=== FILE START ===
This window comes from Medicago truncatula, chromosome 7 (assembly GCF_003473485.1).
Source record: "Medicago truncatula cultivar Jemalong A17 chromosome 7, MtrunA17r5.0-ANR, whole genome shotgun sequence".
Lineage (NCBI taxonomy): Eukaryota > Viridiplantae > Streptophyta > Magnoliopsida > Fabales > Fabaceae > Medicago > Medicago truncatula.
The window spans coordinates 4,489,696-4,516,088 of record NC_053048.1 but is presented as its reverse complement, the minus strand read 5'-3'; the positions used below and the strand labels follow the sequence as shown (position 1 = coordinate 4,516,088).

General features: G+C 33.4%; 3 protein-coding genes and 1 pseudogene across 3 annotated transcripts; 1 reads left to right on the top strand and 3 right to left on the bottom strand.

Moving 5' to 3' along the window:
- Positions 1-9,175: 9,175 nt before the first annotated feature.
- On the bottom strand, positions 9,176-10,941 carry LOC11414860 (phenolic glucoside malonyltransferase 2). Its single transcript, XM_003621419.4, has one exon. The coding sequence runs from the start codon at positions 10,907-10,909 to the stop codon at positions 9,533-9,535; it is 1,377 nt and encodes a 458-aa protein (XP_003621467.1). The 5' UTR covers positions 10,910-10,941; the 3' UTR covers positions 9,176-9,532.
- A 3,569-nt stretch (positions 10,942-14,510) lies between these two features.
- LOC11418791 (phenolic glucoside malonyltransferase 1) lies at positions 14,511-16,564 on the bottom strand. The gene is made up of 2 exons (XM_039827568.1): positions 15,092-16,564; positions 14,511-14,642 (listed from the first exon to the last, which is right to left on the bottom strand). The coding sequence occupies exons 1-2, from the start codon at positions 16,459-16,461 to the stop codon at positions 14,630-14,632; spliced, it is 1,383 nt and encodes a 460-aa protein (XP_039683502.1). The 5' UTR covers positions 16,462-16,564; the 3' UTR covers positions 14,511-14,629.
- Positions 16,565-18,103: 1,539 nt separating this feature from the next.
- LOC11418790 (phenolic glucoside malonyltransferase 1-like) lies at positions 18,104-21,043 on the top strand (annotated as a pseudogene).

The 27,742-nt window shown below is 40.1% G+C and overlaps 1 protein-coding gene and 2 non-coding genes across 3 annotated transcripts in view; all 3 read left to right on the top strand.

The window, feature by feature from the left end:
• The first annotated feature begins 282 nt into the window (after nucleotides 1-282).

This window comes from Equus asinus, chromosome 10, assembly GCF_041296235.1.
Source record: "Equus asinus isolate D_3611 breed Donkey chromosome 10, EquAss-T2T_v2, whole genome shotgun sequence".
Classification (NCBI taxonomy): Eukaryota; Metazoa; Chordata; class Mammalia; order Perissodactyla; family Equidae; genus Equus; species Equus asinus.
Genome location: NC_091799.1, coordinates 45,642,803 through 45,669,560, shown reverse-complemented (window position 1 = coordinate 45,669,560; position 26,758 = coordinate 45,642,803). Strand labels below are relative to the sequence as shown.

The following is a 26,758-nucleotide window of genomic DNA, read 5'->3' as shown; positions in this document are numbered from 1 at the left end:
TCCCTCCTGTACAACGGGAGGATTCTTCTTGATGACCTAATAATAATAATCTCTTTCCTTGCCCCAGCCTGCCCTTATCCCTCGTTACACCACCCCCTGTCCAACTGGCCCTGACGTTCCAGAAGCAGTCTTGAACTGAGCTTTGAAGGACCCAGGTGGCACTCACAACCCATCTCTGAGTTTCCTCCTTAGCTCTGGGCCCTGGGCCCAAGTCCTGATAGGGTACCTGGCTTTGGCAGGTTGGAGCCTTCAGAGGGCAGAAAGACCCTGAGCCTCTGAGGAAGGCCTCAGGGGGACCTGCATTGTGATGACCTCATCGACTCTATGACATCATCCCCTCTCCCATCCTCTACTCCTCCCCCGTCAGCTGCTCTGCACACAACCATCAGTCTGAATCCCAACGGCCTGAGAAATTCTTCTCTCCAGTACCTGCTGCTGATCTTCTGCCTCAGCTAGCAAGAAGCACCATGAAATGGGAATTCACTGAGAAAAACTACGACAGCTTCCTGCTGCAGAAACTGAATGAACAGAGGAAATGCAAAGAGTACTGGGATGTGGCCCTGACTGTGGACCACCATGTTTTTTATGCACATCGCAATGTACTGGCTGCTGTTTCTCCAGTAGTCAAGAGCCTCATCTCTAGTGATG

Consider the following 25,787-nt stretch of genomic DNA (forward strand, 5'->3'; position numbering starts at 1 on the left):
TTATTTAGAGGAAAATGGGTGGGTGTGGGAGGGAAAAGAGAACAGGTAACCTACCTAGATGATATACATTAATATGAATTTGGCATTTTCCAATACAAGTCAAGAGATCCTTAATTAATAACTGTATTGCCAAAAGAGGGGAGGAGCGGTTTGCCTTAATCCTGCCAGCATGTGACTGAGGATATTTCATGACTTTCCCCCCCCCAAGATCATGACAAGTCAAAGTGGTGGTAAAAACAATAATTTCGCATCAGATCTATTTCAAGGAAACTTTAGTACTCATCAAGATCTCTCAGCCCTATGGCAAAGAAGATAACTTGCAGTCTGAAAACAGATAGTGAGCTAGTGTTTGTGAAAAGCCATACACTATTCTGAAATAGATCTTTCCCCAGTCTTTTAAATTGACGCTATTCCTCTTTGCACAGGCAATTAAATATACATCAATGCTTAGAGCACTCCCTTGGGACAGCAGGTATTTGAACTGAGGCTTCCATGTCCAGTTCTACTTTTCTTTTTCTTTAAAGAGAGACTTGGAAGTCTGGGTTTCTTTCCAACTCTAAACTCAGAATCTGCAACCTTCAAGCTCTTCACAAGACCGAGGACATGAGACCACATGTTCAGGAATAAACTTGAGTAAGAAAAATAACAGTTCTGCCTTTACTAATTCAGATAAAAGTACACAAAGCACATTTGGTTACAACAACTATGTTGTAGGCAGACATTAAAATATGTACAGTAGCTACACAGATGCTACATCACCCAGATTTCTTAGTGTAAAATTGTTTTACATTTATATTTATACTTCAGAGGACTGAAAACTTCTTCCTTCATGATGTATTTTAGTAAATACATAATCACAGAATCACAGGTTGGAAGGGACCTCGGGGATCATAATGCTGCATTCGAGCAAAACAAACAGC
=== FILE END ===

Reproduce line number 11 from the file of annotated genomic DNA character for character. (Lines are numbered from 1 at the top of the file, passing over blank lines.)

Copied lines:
- Positions 16,565-18,103: 1,539 nt separating this feature from the next.